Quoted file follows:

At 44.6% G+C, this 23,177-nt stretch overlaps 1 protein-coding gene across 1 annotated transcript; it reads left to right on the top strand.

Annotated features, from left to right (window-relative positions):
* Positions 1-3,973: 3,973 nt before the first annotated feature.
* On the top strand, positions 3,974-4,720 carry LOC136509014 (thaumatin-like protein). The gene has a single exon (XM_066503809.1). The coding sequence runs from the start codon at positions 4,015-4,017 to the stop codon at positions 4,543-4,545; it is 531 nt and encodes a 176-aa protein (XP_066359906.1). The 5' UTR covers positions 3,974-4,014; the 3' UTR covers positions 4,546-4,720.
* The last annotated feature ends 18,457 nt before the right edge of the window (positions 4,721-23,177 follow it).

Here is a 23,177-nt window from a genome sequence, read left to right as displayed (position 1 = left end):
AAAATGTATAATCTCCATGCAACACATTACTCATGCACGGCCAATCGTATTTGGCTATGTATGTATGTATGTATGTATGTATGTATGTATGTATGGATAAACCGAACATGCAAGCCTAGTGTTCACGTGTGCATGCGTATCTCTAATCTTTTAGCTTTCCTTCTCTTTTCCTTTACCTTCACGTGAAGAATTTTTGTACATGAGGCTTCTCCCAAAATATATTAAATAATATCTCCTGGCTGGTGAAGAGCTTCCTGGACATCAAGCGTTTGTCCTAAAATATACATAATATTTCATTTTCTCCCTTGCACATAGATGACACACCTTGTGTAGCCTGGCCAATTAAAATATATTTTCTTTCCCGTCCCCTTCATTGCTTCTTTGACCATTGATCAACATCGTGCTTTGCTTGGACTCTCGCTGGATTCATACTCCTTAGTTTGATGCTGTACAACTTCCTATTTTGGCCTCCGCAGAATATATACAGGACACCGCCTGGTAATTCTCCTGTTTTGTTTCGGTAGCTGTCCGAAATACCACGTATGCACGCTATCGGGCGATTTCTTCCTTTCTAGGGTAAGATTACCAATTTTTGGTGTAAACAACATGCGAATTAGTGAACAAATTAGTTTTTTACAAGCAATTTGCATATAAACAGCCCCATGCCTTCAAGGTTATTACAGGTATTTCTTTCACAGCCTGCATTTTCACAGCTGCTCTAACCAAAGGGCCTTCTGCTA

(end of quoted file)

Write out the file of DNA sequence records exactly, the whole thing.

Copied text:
At 44.6% G+C, this 23,177-nt stretch overlaps 1 protein-coding gene across 1 annotated transcript; it reads left to right on the top strand.

Annotated features, from left to right (window-relative positions):
* Positions 1-3,973: 3,973 nt before the first annotated feature.
* On the top strand, positions 3,974-4,720 carry LOC136509014 (thaumatin-like protein). The gene has a single exon (XM_066503809.1). The coding sequence runs from the start codon at positions 4,015-4,017 to the stop codon at positions 4,543-4,545; it is 531 nt and encodes a 176-aa protein (XP_066359906.1). The 5' UTR covers positions 3,974-4,014; the 3' UTR covers positions 4,546-4,720.
* The last annotated feature ends 18,457 nt before the right edge of the window (positions 4,721-23,177 follow it).

Here is a 23,177-nt window from a genome sequence, read left to right as displayed (position 1 = left end):
AAAATGTATAATCTCCATGCAACACATTACTCATGCACGGCCAATCGTATTTGGCTATGTATGTATGTATGTATGTATGTATGTATGTATGTATGGATAAACCGAACATGCAAGCCTAGTGTTCACGTGTGCATGCGTATCTCTAATCTTTTAGCTTTCCTTCTCTTTTCCTTTACCTTCACGTGAAGAATTTTTGTACATGAGGCTTCTCCCAAAATATATTAAATAATATCTCCTGGCTGGTGAAGAGCTTCCTGGACATCAAGCGTTTGTCCTAAAATATACATAATATTTCATTTTCTCCCTTGCACATAGATGACACACCTTGTGTAGCCTGGCCAATTAAAATATATTTTCTTTCCCGTCCCCTTCATTGCTTCTTTGACCATTGATCAACATCGTGCTTTGCTTGGACTCTCGCTGGATTCATACTCCTTAGTTTGATGCTGTACAACTTCCTATTTTGGCCTCCGCAGAATATATACAGGACACCGCCTGGTAATTCTCCTGTTTTGTTTCGGTAGCTGTCCGAAATACCACGTATGCACGCTATCGGGCGATTTCTTCCTTTCTAGGGTAAGATTACCAATTTTTGGTGTAAACAACATGCGAATTAGTGAACAAATTAGTTTTTTACAAGCAATTTGCATATAAACAGCCCCATGCCTTCAAGGTTATTACAGGTATTTCTTTCACAGCCTGCATTTTCACAGCTGCTCTAACCAAAGGGCCTTCTGCTA